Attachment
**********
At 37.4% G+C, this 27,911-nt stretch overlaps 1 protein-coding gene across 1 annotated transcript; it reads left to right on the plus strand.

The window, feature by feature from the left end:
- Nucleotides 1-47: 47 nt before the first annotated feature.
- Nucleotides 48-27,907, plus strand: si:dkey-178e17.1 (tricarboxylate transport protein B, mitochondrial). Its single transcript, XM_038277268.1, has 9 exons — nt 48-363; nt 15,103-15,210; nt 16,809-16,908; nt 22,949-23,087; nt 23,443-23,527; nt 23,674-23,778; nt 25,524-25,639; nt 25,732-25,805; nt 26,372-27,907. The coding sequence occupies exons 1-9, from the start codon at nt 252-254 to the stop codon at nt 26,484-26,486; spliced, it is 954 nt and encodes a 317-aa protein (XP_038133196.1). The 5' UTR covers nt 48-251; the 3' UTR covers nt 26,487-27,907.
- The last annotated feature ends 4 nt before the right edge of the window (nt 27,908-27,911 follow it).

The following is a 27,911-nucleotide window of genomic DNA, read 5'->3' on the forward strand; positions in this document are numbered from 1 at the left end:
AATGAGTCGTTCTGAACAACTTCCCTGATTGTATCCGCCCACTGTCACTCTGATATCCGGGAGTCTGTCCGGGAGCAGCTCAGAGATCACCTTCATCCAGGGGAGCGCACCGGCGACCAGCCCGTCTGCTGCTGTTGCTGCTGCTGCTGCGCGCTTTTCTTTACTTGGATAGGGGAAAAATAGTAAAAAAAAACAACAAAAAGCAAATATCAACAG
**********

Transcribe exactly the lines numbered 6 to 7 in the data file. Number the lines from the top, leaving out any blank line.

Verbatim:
The following is a 27,911-nucleotide window of genomic DNA, read 5'->3' on the forward strand; positions in this document are numbered from 1 at the left end:
AATGAGTCGTTCTGAACAACTTCCCTGATTGTATCCGCCCACTGTCACTCTGATATCCGGGAGTCTGTCCGGGAGCAGCTCAGAGATCACCTTCATCCAGGGGAGCGCACCGGCGACCAGCCCGTCTGCTGCTGTTGCTGCTGCTGCTGCGCGCTTTTCTTTACTTGGATAGGGGAAAAATAGTAAAAAAAAACAACAAAAAGCAAATATCAACAG